The Palestinian woman more or less approved of violent resistance against the Israeli military occupation, a view that most American Jewish viewers would find highly problematic. Bloch agreed with my analysis, and said, “Absolutely, I was not endorsing that, I was just listening.” At the same time, Bloch admitted she had “a difficult time at some moments” during the interview. The Palestinian psychiatrist alluded to terrorist attacks as “mistakes.”
“I declared that I’m trying not to dehumanize the other,” while the Palestinian doctor regarded “the symbols of the occupation” and seemed “to forget that they are human beings as well.”
At the same time, Bloch allowed that Israel fought for its independence and “killed a few people.” There were depredations committed during the War of Independence. Bloch remarked, “Despair pushes people to do awful stuff.”
Some of the most wrenching scenes in Afterward depicted the shooting by an Israeli soldier of an incapacitated Palestinian who had perpetrated a knife attack on IDF soldiers. This is the case of IDF Sergeant Elor Azaria, who executed a wounded and motionless Palestinian, in March 2016. The film shows crowds of excited Israelis at a rally in support of Azaria, who became a hero in some quarters. Prime Minister Benjamin Netanyahu called for Azaria to be pardoned. Convicted in Jan. 17, 2017, Azaria was released after serving two-thirds of a 14-month sentence.
Later in our conversation, Bloch talked about the idea that a victim can become a perpetrator, and an individual’s four responses to trauma: the feeling of being a victim, identifying with the savior, identifying with the bystander and identifying with the perpetrator. She offered the example of a child being subjected to violence who grows up to be a batterer. “Trauma leads to more trauma,” she said.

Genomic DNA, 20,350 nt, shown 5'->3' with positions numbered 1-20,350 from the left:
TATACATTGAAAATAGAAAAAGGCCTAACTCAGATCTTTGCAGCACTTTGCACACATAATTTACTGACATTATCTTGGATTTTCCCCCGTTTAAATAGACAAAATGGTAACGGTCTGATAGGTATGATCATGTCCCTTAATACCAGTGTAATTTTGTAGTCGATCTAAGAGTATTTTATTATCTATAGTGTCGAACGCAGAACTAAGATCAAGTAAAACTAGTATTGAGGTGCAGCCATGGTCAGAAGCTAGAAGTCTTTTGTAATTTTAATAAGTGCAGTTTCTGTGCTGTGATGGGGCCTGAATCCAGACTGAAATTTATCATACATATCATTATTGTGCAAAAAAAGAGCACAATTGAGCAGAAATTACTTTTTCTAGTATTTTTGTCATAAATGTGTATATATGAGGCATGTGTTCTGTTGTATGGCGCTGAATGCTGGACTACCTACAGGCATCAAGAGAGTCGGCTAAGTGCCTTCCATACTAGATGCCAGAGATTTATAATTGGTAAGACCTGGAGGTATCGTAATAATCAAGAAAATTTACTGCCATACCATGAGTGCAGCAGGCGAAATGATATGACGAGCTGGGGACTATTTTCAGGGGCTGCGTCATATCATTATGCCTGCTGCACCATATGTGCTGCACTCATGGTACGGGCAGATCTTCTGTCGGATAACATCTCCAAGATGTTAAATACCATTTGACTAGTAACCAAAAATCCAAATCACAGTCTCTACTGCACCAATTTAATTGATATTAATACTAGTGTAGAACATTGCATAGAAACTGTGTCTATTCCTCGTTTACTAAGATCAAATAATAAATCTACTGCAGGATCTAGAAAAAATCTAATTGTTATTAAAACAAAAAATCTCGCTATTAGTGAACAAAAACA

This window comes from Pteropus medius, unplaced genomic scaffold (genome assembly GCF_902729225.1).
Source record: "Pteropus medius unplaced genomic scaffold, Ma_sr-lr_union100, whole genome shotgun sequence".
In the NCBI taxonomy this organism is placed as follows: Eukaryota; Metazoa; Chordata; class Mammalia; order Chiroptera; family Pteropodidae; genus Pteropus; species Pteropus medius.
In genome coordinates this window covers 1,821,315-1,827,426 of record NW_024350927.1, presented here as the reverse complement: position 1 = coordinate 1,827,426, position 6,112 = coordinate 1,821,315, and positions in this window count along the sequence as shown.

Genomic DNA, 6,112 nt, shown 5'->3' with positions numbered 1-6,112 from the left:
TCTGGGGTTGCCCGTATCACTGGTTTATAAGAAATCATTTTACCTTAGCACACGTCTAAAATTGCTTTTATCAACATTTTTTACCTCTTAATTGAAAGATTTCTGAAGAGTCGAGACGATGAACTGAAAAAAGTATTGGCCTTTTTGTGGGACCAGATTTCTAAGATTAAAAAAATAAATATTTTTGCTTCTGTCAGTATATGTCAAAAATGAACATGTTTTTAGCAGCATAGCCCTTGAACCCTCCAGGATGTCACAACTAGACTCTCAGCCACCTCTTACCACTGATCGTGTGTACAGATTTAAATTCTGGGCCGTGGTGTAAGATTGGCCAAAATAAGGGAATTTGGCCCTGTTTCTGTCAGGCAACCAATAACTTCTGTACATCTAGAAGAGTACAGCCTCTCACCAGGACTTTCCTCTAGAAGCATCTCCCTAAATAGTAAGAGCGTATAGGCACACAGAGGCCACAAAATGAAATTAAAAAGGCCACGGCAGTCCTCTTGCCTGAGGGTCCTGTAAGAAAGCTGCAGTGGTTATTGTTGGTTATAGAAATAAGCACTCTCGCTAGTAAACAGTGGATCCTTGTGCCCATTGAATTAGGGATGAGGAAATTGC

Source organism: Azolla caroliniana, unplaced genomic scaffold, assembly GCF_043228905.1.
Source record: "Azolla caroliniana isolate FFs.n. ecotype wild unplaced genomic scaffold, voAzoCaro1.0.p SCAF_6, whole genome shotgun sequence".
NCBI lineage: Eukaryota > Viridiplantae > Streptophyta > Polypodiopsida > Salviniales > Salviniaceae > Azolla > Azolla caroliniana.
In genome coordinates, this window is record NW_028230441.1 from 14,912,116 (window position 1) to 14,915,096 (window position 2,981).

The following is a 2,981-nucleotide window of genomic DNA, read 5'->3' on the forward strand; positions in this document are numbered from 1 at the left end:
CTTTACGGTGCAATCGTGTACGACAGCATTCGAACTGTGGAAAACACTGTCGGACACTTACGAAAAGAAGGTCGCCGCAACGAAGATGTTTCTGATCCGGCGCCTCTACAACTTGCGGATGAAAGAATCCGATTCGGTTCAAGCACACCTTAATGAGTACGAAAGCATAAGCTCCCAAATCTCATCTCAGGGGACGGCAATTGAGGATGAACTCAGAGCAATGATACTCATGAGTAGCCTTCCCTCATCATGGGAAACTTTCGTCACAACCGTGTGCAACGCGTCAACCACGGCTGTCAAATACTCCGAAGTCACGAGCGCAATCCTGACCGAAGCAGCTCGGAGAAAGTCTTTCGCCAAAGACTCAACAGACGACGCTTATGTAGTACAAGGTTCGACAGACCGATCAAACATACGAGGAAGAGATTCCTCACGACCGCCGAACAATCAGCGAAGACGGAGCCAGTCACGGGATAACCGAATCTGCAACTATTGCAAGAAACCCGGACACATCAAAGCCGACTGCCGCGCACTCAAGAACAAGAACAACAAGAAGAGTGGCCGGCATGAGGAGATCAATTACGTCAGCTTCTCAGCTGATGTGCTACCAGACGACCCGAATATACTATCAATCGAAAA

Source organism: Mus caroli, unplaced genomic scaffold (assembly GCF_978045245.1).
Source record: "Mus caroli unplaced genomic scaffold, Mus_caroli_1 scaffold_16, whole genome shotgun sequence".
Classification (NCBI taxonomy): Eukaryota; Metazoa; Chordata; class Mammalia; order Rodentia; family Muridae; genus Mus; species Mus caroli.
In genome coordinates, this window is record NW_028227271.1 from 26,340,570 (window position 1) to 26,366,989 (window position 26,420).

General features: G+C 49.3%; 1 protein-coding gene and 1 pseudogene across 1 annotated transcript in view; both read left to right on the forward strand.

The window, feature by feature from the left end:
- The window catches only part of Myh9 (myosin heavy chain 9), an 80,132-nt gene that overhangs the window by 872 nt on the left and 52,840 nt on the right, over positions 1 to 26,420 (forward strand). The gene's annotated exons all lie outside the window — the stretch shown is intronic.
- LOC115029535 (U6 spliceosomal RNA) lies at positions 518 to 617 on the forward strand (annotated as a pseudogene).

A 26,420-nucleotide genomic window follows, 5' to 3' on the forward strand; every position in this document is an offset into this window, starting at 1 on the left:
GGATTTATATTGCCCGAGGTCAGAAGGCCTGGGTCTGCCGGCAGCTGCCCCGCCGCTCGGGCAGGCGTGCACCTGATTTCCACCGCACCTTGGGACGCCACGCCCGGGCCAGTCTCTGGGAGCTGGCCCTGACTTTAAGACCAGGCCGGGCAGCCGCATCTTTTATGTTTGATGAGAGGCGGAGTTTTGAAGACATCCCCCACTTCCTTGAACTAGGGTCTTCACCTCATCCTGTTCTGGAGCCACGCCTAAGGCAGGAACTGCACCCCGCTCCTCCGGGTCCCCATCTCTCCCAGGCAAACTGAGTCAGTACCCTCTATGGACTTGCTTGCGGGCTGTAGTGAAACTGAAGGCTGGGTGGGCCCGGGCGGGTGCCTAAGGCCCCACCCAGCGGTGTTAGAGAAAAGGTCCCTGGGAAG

In the Israeli context, there was a vow that Jews never again “would go like lambs to the slaughter,” in the words of Abba Kovner, the resistance fighter from the Vilna Ghetto and poet. And in this emotionally fraught moment in America, there are suggestions that Jews once again are not safe, and we are casting about for solutions in the face of White Power violence.
There’s more to say regarding my conversation with Ofra Bloch, and I hope that Jewish World readers have an opportunity to view Afterward, a documentary that grapples with the aftermath of repression, and the persistence of trauma rippling down through the generations.
— Mordecai Speckor / editor [at] ajwnews [dot] com